Barkers engineer Darcy Gibbs was once a youngster who had no idea what he wanted to do when he left school.

He shared his story with teens during a Manufacturing and Technology Pathway Expo recently hosted at Geraldine High School.

''I had no idea,'' he said, while talking to 16-year-olds Taylor Scott and Henry Scott.

Mr Gibbs, a former Geraldine High School pupil, said pathway expos were not offered during his time at the school, but he was impressed that it was now being introduced.

Barkers engineer Darcy Gibbs (left) chats to Taylor Scott (16, centre) and Henry Scott (16) about how he got into the industry as a school leaver.
Barkers engineer Darcy Gibbs (left) chats to Taylor Scott (16, centre) and Henry Scott (16) about how he got into the industry as a school leaver.

He left school early after settling on an engineering course at Aoraki Polytechnic, now Ara.

''I did my engineering course there and then got my role here,'' he said, of his position at Barkers.

He started out fruit tipping about two years ago and six months ago secured a role as engineer.

Mr Gibbs was among the Barkers staff who chatted to people during the recent expo, sharing his knowledge of the industry and company.

Barkers was one of nine companies on site throughout the day, where representatives talked to teens and adults about the career options available within their business.

The other groups represented were McCain, Fonterra, Functional Whole Foods, Oceania, Silver Fern Farms, Marsden Engineering, Ara, Mito, and the University of Canterbury engineering department.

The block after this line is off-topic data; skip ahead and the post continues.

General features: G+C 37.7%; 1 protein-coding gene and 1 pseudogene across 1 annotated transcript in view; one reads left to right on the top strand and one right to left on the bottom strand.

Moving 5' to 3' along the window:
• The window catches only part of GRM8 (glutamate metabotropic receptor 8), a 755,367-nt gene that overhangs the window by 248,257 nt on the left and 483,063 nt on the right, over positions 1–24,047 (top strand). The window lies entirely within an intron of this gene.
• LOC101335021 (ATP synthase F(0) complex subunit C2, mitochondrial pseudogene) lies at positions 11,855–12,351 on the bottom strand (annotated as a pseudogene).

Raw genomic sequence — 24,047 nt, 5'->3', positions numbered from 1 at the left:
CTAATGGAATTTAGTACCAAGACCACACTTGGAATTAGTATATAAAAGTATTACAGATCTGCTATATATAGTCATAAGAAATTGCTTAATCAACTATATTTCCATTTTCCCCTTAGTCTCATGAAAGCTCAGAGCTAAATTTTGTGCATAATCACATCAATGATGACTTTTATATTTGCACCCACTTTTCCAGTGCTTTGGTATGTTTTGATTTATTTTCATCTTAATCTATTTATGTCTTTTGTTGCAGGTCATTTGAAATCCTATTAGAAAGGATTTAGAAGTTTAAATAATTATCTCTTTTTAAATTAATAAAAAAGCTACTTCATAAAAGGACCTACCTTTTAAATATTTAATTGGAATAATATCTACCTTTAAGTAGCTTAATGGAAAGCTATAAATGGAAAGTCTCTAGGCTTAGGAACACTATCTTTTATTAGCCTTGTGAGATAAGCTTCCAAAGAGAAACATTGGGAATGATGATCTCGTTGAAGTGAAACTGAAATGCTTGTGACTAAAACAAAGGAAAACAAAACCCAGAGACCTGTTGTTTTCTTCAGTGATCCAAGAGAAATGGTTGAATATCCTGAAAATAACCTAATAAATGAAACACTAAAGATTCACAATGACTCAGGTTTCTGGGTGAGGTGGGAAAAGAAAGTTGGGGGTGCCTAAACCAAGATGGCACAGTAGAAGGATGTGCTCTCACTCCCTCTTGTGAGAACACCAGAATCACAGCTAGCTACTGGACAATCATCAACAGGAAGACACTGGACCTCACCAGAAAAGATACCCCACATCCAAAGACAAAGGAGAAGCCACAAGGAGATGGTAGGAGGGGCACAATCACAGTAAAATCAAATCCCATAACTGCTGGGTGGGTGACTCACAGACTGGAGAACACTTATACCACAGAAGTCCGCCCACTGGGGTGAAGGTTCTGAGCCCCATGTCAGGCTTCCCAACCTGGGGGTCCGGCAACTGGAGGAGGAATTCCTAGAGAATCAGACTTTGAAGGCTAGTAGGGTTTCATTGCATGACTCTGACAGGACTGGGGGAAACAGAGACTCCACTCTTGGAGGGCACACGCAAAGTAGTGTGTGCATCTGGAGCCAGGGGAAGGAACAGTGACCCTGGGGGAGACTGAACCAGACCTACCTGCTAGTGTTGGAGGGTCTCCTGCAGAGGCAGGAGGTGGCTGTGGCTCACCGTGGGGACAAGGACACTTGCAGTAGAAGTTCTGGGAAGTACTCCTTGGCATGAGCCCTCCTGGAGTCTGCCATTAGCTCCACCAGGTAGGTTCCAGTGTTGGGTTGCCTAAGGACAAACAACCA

Jacob Price was among the pupils who made the most of the expo.

''It's awesome,'' he said.

''It's good to see what it's like out there in the real world and gives us more insight to what we can do and what opportunities there actually are.''

While the expo was designed for year 10-13 pupils, it was open to the rest of the school and adults, including parents, during the lunch break.

Geraldine High School careers dean Anita Body said the concept, which was supported by Aoraki Development, aimed to showcase the many career possibilities and their links with further education.

She said it was an opportunity to show youngsters ''what was out there''.

''So many of these businesses have so much more on offer now. [It is an] opportunity for [pupils] to come and see [them] and talk and hopefully, that might spark a bit of interest.''

A further two pathways are planned for the high school later in the year, including one for the services industry and social and community services.

''It's a focus we have at Geraldine High School, to connect with our businesses and community and trying to strengthen these ties,'' Mrs Body said.

-By Alexia Johnston

Central Rural Life